At last count, you employed 13,000 workers worldwide. Your new flagship Panamera created 2,100 jobs. How much will you expand your work force to achieve your growth targets?
If we were to produce the Cajun in Leipzig, we will of course create new jobs. The Chinese dealer network alone will add another few hundred jobs to this in the next few years.
When might you produce vehicles in China and the United States?
In the long term, the VW Group plans to sell between 10 million and 11 million cars a year in the long term. Production capacities are currently at 7 million to 8 million. To meet the required capacity in the VW Group, we certainly have to build five to six new plants worldwide. We should of course be signaling our requirements in good time, otherwise we won't make it.
Porsche will produce vehicles in VW's Osnabrueck assembly plant. How many Boxsters and Caymans do you want to build there a year?
Osnabrueck will be used for overflow production starting in 2013.
Last year, the United States was your largest single market, followed by China and Germany. Will China overtake the United States as your largest market?
I am assuming that our ranking will change. It is likely that in the short term China will become our largest market worldwide, thereby supplanting the United States. But the United States remain one of our most important markets, which we are doing a great deal to cultivate.
Other luxury sports car brands are struggling for market share in a segment that is not infinitely expandable. How many luxury brands will disappear from the market by 2018?
Everyone is anticipating brand consolidation in the car market. When I look around me at fairs such as the Geneva auto show there are new small brands popping up like mushrooms all the time. A number of established brands will certainly not have an easy time of it in future. You really don't have to worry about Porsche. We are one of the very few manufacturers that can combine a high degree of exclusivity with commercial success.
What are the Porsche brand's unique selling points? And what should we expect from your new brand strategy?
Porsche builds excellent vehicles – and aims at offering the sportiest model in the segment in question at any time. That is our credo. We are highly innovative and provide our customers with a ready-made outlook on life along with the car.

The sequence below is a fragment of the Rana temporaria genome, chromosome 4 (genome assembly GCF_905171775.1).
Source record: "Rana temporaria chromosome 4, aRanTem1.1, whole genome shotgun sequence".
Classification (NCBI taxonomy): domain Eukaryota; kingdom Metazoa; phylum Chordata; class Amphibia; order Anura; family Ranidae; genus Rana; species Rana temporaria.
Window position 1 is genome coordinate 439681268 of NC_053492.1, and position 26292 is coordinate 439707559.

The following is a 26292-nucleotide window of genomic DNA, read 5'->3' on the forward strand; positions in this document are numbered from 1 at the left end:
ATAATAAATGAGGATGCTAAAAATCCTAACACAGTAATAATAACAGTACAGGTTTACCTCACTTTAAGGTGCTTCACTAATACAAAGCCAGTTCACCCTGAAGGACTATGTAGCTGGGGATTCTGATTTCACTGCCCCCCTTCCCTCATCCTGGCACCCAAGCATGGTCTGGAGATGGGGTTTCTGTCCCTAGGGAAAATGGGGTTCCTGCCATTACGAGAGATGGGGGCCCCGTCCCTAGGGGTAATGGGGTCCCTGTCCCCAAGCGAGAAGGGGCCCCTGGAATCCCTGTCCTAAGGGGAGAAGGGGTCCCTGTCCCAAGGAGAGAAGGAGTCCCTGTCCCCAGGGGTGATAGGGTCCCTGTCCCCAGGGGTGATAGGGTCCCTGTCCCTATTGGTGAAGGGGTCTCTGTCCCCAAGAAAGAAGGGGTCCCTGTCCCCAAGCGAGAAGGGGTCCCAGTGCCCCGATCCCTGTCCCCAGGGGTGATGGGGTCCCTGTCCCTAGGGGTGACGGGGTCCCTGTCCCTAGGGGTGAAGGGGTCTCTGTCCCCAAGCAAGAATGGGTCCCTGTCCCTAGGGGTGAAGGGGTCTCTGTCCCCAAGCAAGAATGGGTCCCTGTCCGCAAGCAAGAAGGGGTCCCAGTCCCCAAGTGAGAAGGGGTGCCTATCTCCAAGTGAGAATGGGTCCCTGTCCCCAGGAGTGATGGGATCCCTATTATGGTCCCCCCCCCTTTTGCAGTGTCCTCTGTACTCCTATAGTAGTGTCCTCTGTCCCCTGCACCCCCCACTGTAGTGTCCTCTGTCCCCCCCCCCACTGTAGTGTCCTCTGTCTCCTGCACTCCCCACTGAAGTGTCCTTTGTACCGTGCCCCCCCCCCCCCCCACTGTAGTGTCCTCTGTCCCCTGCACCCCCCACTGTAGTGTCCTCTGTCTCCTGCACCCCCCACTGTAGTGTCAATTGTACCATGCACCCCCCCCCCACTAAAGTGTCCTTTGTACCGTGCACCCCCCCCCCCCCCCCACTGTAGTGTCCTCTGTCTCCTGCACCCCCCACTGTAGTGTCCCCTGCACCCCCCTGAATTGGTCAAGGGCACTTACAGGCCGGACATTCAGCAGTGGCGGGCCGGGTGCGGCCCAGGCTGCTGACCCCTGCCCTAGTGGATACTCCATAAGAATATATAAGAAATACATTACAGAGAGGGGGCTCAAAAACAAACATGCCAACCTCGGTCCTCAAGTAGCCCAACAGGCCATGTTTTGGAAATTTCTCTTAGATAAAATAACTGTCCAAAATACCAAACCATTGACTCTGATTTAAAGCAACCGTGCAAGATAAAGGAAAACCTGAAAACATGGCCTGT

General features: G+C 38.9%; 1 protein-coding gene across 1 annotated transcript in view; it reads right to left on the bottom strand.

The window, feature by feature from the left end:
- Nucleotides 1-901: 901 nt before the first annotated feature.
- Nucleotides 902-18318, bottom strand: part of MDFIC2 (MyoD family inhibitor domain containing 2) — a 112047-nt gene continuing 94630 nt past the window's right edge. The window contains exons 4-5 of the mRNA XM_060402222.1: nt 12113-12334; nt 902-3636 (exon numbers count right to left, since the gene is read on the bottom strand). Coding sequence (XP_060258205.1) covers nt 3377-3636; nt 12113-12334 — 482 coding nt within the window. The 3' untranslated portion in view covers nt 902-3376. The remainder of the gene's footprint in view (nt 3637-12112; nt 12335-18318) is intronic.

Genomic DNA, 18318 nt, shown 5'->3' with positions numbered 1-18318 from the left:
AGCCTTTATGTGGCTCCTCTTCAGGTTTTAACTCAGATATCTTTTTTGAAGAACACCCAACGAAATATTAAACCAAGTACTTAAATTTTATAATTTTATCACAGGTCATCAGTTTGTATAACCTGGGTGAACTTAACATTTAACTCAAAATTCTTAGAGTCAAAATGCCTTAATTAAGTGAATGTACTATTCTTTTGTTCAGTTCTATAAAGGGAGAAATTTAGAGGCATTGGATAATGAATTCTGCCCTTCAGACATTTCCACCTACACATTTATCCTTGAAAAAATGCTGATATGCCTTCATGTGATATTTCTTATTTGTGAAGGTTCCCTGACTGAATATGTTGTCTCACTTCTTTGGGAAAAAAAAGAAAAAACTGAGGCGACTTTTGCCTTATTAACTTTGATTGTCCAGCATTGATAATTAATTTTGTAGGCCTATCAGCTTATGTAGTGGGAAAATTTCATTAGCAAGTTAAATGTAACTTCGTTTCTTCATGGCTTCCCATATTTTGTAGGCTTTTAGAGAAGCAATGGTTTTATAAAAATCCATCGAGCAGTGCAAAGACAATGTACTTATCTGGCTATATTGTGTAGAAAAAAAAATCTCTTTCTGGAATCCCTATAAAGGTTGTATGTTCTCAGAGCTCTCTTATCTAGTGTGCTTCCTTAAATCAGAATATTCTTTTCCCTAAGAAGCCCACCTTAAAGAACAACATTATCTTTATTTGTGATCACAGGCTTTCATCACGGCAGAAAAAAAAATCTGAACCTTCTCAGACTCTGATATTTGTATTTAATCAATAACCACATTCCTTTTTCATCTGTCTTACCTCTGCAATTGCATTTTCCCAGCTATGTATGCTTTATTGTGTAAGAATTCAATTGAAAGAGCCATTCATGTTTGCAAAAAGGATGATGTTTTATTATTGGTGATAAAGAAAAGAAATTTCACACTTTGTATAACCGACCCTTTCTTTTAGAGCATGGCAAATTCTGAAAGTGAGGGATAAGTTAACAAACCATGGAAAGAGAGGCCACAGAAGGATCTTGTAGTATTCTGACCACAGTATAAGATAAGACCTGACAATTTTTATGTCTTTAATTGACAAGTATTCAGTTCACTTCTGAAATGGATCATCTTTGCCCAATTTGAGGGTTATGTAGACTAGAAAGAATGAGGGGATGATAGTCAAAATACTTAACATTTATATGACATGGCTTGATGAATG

How will Porsche carry out its market strategy with a new-look management team? In recent months, five of Porsche's six executive board members have been replaced.
We are lining up on the starting grid with an experienced team that is an ideal blend, not just professionally but in terms of personal chemistry as well. We have six executive board members and 40 department heads. The departing executives were replaced by outstanding people, mostly from within Porsche's own ranks.
How will Porsche coordinate its product development activities within the larger VW Group — especially with regard to Audi and Lamborghini?
We have taken over responsibility for developing the future sports car module. In addition, we are responsible for sporty sedans with rear- and all- wheel drive. And there are two other groupwide fields for which we take care of: lightweight construction and engine expertise.
Which sporty sedans will be included?
For example, it would include the Bentley Continental and the Lamborghini Estoque, which we have already seen as a concept. But no decision has been made here yet.
When will you get back into a high-profile motor sports such as DTM or Formula One?
A motor sports strategy has to exist from the ground up. Porsche is far and away the most successful brand in the brand cup arena. This is where we reap the greatest enthusiasm while having a profitable business at the same time. This is what we want to nurture and develop. I have a very critical stance toward Formula One. Long-distance and endurance motor sports seems to me to be far more attractive. Audi is very active here and will not want to relinquish this position. But that's the way things are for us as a successful Group. The fact is there are only four attractive categories – but we have 10 brands. That means that we may have to compete against a sister brand at Le Mans.